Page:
February 2, 2017

Work continues on our Jaguar E-Type bonnet

[vc_row][vc_column][vc_column_text]The front underpin is now fitted, as is the front light diaphragms. Just a few more welding issues to tackle and Laura will be done with our bonnet.

The styling for our racing series will be seamless. The chrome bonnet trims will be removed and the bonnet will have a completely smooth finish.[/vc_column_text][/vc_column][/vc_row][vc_row][vc_column][vc_gallery type=”image_grid” images=”9936,9937,9938,9939,9940,9941,9942,9943,9944,9945,9946,9947,9948,9949,9950″][/vc_column][/vc_row]

Fabricating the new Jensen 541S chassis

The first site of our newly formed 5″ Jensen 541S chassis, moments before it was fitted to the beautiful 1960 Jensen 541S prototype that we are currently restoring.

Asa has been busy fabricating the piece to replace the rotten component that unfortunately we had little option but to remove.

I am hoping tomorrow that I will be able to update you with images of the chassis being pieced back together. We are now at the stage where everything has been removed that needs to be and now Asa is busy building it all back up ready for the paint preparation to take place.

Our 1971 Jaguar E-Type roadster outside Bridge Classic Cars HQ

Our 1971 Jaguar E-Type V12 roadster finally got given some fresh air today as we let her outside for a bit.

Here we are outside the Bridge Classic Cars headquarters on Deben Road in Ipswich.

It was a little nippy out but the sun was shining.

The Jaguar E-Type, one of the most admired classics. Even in the restoration stages the Jaguar E-Type roadster is still a stunning site and brought a smile to everyone who passed by the doors today.

We often get a few looks in as we are working away during the day but when we park something up outside it’s always lovely to hear people’s comments.

EXCITING NEWS: Opening Monday – Bridge MOT Centre

We are very excited to announce that from Monday 6th February we’ll be taking over one of Ipswich’s longest servicing vehicle maintenance workshops as we expand the Bridge family.

Formerly known as Thorp’s Garage on Deben Road in Ipswich it will be business as usual on Monday morning but with a new look and a new name.

And it is with great delight we can also confirm that both Peter Church and Andy Frost will remain with us and they’ll continue to run the workshop on a day to day basis.

The location and phone number remain the same so basically you don’t need to do anything, other than tell your friends!

Bridge MOT Centre, formerly Thorp’s Garage on Deben Road, Ipswich, Suffolk, IP1 5EN.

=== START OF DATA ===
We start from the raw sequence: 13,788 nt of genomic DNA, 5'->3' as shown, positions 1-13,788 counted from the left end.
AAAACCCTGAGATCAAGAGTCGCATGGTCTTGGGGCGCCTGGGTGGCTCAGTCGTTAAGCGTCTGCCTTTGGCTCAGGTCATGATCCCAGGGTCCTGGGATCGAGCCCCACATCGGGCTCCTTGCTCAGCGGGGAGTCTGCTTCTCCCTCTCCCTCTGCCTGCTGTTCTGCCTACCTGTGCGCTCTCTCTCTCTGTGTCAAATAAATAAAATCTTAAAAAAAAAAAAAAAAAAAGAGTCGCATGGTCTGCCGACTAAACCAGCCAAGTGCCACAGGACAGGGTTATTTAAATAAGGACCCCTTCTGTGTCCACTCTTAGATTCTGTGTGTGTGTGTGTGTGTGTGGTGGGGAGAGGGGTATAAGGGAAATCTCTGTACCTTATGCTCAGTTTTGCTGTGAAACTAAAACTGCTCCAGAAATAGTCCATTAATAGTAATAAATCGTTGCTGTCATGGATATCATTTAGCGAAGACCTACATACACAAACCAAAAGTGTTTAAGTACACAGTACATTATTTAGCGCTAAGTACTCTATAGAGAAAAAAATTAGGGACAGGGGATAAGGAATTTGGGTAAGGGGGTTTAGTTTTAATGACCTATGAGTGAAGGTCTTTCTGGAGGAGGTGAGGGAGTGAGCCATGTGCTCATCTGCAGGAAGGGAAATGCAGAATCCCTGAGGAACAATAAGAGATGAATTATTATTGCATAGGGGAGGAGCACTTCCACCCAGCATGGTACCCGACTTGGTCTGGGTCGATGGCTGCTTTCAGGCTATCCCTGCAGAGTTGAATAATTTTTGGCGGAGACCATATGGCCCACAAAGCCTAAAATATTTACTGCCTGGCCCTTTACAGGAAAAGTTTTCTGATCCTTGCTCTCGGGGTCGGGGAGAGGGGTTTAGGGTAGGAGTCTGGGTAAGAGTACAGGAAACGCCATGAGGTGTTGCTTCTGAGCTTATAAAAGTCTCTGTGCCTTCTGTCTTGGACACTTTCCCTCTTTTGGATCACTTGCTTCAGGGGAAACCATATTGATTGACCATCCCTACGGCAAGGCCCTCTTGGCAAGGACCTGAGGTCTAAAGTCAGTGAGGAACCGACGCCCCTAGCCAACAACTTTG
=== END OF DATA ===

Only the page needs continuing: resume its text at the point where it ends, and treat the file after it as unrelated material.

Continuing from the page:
Telephone 01473 743033

Our services will continue to include:









…plus much more to reveal soon.

Stay tuned as we launch a brand new website and lots of new incentives for our loyal customers.

From everyone at Bridge Classic Cars, we wish David and his team at Thorp’s Garage all the best for the future and welcome to the Bridge team Peter and Andy.

Bridge MOT Centre, Deben Road, Ipswich, Suffolk, IP1 5EN opening Monday morning at 8am.

Meet Guy, Claire and ‘Exy’, their beloved Bertone X1/9

Fantastic story, written by Andy Russell on the Ipswich Star website from January 2017

Guy and Claire Ransom with the Bertone X1/9 they have ownee since 1990. Picture supplied by Guy Ransom

Guy Ransom, Commercial Director of Finn Geotherm bought his Bertone X1/9 in 1990 and this ‘bella’ Italian sports car is still a big part of his and wife Claire’s lives.

“Having finished university in 1990, and recently married, my wife and I had been using a car kindly provided by my mother-in law – a respectably boring, grey Mark II Ford Escort.

One bright summer morning, however, I was driving past a motor dealership at Thorpe, near Norwich, when a beautiful little metallic blue, wedge-shaped sports car caught my eye – an X1/9.

Generally known as being a Fiat, the car was actually designed by Lucio Bertone in Turin. In 1989 Fiat ceased making the X1/9 and Bertone, still being in love with his ‘bambino Ferrari’, purchased the rights to manufacture it for one more year. This car was one of the Bertone X1/9s. To emphasise the shape of the car, the registration number even ended WEG – what more could I ask for.

With a 1,500cc engine and a twin Webber carb, the X1/9 has ample power to let it skip through the country lanes. As the engine is mounted in the middle of the car, the weight distribution is ideal, allowing superb road holding. The X1/9’s greatest design features however lie in the single panel roof which removes quickly, and easily, to safely stow under the bonnet, still leaving ample space for two large holdalls. In case this isn’t sufficient for your travels, the car has an additional boot behind the engine which holds the two specially-designed X1/9 canvas travel bags.

Exy the Bertone X1/9 finally made it to Le Mans after a engine fire scuppered an earlier trip. Picture supplied by Guy Ransom.

When I purchased my beloved ‘Exy’, she was only a year old and had a mere 14,000 miles on her clock. Despite becoming far more sensible as time moved on, and acquiring various family cars, I have stubbornly held on to my X1/9, keeping her garaged throughout each of the past 26 winters. The result is that she is still the same gleaming testament to the brilliance of Bertone’s design skills that she was when I bought her.

Over the years we have suffered a few challenges – including her engine overheating while warming up in my garage before driving to Le Mans in France. This was not a normal overheat however. Walking into the garage, I noticed the engine had stopped and found flames and smoke coming from under the bonnet.